Homegrown extremists have managed, in some cases, to gather highly destructive materials for weapons. In 2003, FBI agents raiding the home of William Krar, as well as storage facilities he had rented, found more than 500,000 rounds of ammunition, 65 small bombs, and almost two pounds of sodium cyanide. They also found components to turn the cyanide into bombs that could kill thousands. Krar pleaded guilty to possession of a chemical weapon and later died in prison.

Extremism in the Mainstream
There is one important difference, however, between the radical right during its last historic peak of the 1990s and the new peak during the last half dozen years. Today, extremist ideas have penetrated the mainstream.

In Oklahoma City in 1995, it was jarring enough to hear Chuck Harder, a conspiracy-monger supportive of many Patriot anti government claims, on air for several hours a day, even in the aftermath of the bombing. Around the country, there were also a number of state legislators, sheriffs, and even one congresswoman — Helen Chenoweth (R-Idaho), called the “poster child for the militias” by the Idaho Statesman — who essentially endorsed the baseless conspiracy theories of the Patriot movement.

But there were limits. Most Americans didn’t swallow the propaganda.

That is less true today. Many theories originating on the radical right have become fodder for “mainstream” politicians and many others. The Republican National Committee just a few years ago endorsed the John Birch Society-promulgated myth that a toothless United Nations plan, Agenda 21, is actually a Marxist plot to impose socialism on the United States. State after state has passed or at least voted to ban the imposition of Shariah religious law on U.S. courts — even though that is impossible under the Constitution. U.S. Rep. Duncan Hunter (R-Texas) claimed with zero evidence recently that fighters with the Islamic State have been sneaking into this country since last year.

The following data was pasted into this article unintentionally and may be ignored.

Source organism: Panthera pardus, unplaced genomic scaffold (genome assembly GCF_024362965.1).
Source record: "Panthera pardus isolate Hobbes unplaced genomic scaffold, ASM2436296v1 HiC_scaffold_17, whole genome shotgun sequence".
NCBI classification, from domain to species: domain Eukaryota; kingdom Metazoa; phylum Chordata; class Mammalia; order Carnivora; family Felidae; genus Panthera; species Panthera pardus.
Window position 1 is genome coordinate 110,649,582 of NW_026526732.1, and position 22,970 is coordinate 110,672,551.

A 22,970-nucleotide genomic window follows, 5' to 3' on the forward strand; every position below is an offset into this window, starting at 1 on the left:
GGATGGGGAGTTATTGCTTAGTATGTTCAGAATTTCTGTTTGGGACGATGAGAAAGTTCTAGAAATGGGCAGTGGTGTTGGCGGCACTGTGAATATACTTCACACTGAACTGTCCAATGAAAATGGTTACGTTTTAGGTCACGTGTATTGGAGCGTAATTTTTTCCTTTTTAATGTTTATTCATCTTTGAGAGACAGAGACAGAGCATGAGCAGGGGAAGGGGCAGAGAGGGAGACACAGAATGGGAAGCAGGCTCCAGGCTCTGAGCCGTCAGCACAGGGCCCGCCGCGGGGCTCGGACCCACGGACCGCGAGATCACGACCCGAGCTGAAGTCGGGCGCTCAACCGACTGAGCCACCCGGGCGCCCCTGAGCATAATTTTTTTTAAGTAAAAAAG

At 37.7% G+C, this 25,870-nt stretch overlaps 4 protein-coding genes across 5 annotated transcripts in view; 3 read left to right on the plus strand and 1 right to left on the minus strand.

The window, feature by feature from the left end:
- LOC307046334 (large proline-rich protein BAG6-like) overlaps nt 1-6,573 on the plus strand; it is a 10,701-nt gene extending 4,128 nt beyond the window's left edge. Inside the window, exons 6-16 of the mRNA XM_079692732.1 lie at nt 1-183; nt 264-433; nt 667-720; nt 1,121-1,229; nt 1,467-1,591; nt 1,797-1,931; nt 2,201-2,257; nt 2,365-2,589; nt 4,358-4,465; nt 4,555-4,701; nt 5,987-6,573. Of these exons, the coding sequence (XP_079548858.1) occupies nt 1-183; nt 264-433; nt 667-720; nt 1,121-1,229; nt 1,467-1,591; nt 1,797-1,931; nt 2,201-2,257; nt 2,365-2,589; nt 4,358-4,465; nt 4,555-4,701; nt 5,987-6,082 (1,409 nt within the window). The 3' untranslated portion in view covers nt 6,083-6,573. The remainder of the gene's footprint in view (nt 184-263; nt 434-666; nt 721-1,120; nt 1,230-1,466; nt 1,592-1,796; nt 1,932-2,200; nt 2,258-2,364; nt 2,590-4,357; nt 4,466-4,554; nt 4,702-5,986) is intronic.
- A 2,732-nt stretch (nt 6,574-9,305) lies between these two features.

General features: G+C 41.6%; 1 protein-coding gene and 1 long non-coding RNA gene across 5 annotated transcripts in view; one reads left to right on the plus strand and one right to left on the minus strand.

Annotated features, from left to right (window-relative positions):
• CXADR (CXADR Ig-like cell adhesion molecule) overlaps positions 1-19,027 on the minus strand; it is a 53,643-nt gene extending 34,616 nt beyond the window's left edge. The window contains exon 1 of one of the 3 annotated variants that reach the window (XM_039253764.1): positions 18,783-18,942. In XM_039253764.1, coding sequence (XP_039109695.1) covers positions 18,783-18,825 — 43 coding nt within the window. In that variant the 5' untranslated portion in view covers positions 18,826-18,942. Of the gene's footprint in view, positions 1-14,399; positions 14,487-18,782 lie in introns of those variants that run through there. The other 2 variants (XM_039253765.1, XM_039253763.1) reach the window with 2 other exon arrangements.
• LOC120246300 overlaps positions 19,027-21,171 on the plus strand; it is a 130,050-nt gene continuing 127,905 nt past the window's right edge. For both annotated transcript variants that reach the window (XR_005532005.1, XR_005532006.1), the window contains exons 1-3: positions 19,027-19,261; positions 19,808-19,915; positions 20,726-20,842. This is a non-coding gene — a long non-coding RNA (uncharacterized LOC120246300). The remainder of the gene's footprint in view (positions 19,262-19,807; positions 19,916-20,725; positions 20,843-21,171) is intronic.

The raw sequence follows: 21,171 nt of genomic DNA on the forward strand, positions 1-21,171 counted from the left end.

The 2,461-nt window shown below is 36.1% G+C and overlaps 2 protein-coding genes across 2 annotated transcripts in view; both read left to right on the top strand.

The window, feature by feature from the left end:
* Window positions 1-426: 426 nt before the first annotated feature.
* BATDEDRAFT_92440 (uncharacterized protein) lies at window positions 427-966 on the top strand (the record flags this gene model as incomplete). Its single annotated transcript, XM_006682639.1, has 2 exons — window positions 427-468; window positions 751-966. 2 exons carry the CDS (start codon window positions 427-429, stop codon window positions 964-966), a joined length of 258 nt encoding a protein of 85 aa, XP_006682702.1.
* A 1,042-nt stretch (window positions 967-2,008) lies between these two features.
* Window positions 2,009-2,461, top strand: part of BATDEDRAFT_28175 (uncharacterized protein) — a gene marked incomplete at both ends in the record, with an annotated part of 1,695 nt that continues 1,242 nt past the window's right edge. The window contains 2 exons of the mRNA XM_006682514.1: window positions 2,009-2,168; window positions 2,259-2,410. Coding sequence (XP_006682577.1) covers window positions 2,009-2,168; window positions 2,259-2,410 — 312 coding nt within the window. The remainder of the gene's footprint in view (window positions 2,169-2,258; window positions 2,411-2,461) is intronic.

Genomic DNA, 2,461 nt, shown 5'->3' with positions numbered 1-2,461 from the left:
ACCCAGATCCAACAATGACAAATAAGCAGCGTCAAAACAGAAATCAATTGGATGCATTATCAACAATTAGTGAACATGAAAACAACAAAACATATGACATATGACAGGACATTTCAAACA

Just this year, hundreds of state laws have been proposed that would unconstitutionally “nullify” federal statutes, such as those related to gun control. In California, attorney Matt Gregory McLaughlin of Huntington Beach last month paid fees to officially propose a ballot initiative, the “Sodomite Suppression Act,” that would authorize the execution by “bullets to the head or by any other convenient method” of any person who engages in gay sex acts, among other things.

At the SPLC, we estimate that hundreds of sheriffs and other law enforcement officials have joined radical groups like the Oath Keepers and the Constitutional Sheriffs and Peace Officers Association, both of which traffic in right-wing conspiracy theories and baseless propaganda.



Timothy McVeigh’s murder of 168 people brought attention to the world of radical “Patriot” militias, whose ideas he had largely adopted.

Death and Oklahoma City
At the same time, threats and violence from the radical right continue at a disturbing level. In just the past year, federal agents arrested a Texas man they said was plotting to rob banks, kill police officers, and blow up government buildings. A neo-Nazi in Kansas allegedly murdered three people at Jewish centers. Another neo-Nazi, this one in Florida, was charged with 10 counts of attempted murder after police were fired on near his home. A Georgia man with antigovernment views was killed while attempting to storm a courthouse. A radical couple murdered two Las Vegas police officers and a third man. Extremists in California, Texas and Utah allegedly attacked police or plotted to do so. In Austin, Texas, a white supremacist opened fire on police headquarters, a federal courthouse and the local Mexican consulate.

Twenty years after Timothy McVeigh destroyed the Alfred P. Murrah Federal Building and much of downtown Oklahoma City, the American radical right is again large and dangerous, comprising close to 1,700 groups and hundreds of thousands of individuals. Terrorism has risen again to the levels of the 1990s, with many afraid that the next attack on the scale of Oklahoma City could come at any time. And radical ideas have permeated much of our increasingly polarized political process, distorting our thinking and deflecting efforts to make ours a better country.

These threats to democracy are not the only ones we face as a nation. There is no question that, among many other dangers, the specter of jihadist violence is entirely real. But we must avoid being swayed by ideologues and discredited “terrorism experts” who obsessively point to their own particular bêtes noires while ignoring or dismissing the very real prospect of domestic terror.

To do otherwise would be to dishonor the 168 souls who were murdered by a violent, all-American terrorist on a sunny day in Oklahoma two decades ago.